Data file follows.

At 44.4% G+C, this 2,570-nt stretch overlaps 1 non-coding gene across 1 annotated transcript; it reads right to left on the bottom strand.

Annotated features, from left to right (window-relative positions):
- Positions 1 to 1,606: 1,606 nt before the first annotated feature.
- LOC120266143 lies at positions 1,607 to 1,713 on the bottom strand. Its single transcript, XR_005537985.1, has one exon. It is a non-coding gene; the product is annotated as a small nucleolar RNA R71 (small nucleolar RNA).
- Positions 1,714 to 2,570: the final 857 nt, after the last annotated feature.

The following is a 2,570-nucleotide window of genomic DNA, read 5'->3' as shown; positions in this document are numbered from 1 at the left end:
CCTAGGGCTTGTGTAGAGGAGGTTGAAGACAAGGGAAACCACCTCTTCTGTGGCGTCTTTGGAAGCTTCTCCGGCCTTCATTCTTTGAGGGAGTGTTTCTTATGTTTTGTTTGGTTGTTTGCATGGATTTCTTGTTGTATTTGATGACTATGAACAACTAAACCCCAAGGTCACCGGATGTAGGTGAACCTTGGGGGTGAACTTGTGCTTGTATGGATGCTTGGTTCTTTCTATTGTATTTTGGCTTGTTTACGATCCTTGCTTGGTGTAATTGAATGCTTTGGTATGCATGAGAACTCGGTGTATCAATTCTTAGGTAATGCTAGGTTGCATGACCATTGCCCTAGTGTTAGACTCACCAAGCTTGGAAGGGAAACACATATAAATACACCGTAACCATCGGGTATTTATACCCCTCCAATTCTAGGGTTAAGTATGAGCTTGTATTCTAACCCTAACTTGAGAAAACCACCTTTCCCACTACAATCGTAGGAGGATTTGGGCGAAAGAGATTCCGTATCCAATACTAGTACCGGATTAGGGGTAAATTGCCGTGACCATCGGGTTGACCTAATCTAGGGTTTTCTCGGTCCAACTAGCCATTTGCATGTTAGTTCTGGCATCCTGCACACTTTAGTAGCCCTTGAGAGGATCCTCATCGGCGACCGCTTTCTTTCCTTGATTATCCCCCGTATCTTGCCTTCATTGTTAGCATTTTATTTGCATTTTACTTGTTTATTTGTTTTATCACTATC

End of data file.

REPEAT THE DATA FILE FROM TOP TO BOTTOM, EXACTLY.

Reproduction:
At 44.4% G+C, this 2,570-nt stretch overlaps 1 non-coding gene across 1 annotated transcript; it reads right to left on the bottom strand.

Annotated features, from left to right (window-relative positions):
- Positions 1 to 1,606: 1,606 nt before the first annotated feature.
- LOC120266143 lies at positions 1,607 to 1,713 on the bottom strand. Its single transcript, XR_005537985.1, has one exon. It is a non-coding gene; the product is annotated as a small nucleolar RNA R71 (small nucleolar RNA).
- Positions 1,714 to 2,570: the final 857 nt, after the last annotated feature.

The following is a 2,570-nucleotide window of genomic DNA, read 5'->3' as shown; positions in this document are numbered from 1 at the left end:
CCTAGGGCTTGTGTAGAGGAGGTTGAAGACAAGGGAAACCACCTCTTCTGTGGCGTCTTTGGAAGCTTCTCCGGCCTTCATTCTTTGAGGGAGTGTTTCTTATGTTTTGTTTGGTTGTTTGCATGGATTTCTTGTTGTATTTGATGACTATGAACAACTAAACCCCAAGGTCACCGGATGTAGGTGAACCTTGGGGGTGAACTTGTGCTTGTATGGATGCTTGGTTCTTTCTATTGTATTTTGGCTTGTTTACGATCCTTGCTTGGTGTAATTGAATGCTTTGGTATGCATGAGAACTCGGTGTATCAATTCTTAGGTAATGCTAGGTTGCATGACCATTGCCCTAGTGTTAGACTCACCAAGCTTGGAAGGGAAACACATATAAATACACCGTAACCATCGGGTATTTATACCCCTCCAATTCTAGGGTTAAGTATGAGCTTGTATTCTAACCCTAACTTGAGAAAACCACCTTTCCCACTACAATCGTAGGAGGATTTGGGCGAAAGAGATTCCGTATCCAATACTAGTACCGGATTAGGGGTAAATTGCCGTGACCATCGGGTTGACCTAATCTAGGGTTTTCTCGGTCCAACTAGCCATTTGCATGTTAGTTCTGGCATCCTGCACACTTTAGTAGCCCTTGAGAGGATCCTCATCGGCGACCGCTTTCTTTCCTTGATTATCCCCCGTATCTTGCCTTCATTGTTAGCATTTTATTTGCATTTTACTTGTTTATTTGTTTTATCACTATC